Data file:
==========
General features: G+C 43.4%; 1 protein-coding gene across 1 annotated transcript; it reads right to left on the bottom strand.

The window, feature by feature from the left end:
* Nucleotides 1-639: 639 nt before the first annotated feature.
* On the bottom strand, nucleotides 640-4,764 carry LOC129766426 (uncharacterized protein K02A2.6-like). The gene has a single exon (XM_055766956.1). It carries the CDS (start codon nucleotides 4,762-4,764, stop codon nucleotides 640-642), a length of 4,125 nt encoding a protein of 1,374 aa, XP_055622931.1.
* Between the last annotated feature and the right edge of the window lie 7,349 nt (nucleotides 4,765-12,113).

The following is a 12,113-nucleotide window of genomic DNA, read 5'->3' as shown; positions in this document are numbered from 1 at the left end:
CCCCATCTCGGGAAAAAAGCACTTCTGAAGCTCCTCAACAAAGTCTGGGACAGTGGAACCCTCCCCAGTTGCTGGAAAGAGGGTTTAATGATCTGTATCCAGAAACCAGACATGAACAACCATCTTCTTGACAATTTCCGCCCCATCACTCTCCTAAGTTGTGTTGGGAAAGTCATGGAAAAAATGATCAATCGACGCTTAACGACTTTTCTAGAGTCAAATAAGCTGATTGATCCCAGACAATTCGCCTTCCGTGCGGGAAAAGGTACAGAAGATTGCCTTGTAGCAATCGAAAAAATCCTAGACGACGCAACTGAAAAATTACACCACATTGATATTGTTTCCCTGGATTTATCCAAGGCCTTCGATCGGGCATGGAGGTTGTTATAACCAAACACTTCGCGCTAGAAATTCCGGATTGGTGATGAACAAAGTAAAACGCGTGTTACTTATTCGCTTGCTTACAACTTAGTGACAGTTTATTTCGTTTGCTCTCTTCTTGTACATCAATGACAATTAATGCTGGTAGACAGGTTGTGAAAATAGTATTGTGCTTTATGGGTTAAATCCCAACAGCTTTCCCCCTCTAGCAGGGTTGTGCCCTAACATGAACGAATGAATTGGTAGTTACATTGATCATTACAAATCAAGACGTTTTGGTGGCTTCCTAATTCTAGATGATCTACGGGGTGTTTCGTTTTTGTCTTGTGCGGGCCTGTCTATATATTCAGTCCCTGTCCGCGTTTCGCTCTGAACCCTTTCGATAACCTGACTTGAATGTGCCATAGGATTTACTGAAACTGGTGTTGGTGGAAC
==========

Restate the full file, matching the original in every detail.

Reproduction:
General features: G+C 43.4%; 1 protein-coding gene across 1 annotated transcript; it reads right to left on the bottom strand.

The window, feature by feature from the left end:
* Nucleotides 1-639: 639 nt before the first annotated feature.
* On the bottom strand, nucleotides 640-4,764 carry LOC129766426 (uncharacterized protein K02A2.6-like). The gene has a single exon (XM_055766956.1). It carries the CDS (start codon nucleotides 4,762-4,764, stop codon nucleotides 640-642), a length of 4,125 nt encoding a protein of 1,374 aa, XP_055622931.1.
* Between the last annotated feature and the right edge of the window lie 7,349 nt (nucleotides 4,765-12,113).

The following is a 12,113-nucleotide window of genomic DNA, read 5'->3' as shown; positions in this document are numbered from 1 at the left end:
CCCCATCTCGGGAAAAAAGCACTTCTGAAGCTCCTCAACAAAGTCTGGGACAGTGGAACCCTCCCCAGTTGCTGGAAAGAGGGTTTAATGATCTGTATCCAGAAACCAGACATGAACAACCATCTTCTTGACAATTTCCGCCCCATCACTCTCCTAAGTTGTGTTGGGAAAGTCATGGAAAAAATGATCAATCGACGCTTAACGACTTTTCTAGAGTCAAATAAGCTGATTGATCCCAGACAATTCGCCTTCCGTGCGGGAAAAGGTACAGAAGATTGCCTTGTAGCAATCGAAAAAATCCTAGACGACGCAACTGAAAAATTACACCACATTGATATTGTTTCCCTGGATTTATCCAAGGCCTTCGATCGGGCATGGAGGTTGTTATAACCAAACACTTCGCGCTAGAAATTCCGGATTGGTGATGAACAAAGTAAAACGCGTGTTACTTATTCGCTTGCTTACAACTTAGTGACAGTTTATTTCGTTTGCTCTCTTCTTGTACATCAATGACAATTAATGCTGGTAGACAGGTTGTGAAAATAGTATTGTGCTTTATGGGTTAAATCCCAACAGCTTTCCCCCTCTAGCAGGGTTGTGCCCTAACATGAACGAATGAATTGGTAGTTACATTGATCATTACAAATCAAGACGTTTTGGTGGCTTCCTAATTCTAGATGATCTACGGGGTGTTTCGTTTTTGTCTTGTGCGGGCCTGTCTATATATTCAGTCCCTGTCCGCGTTTCGCTCTGAACCCTTTCGATAACCTGACTTGAATGTGCCATAGGATTTACTGAAACTGGTGTTGGTGGAAC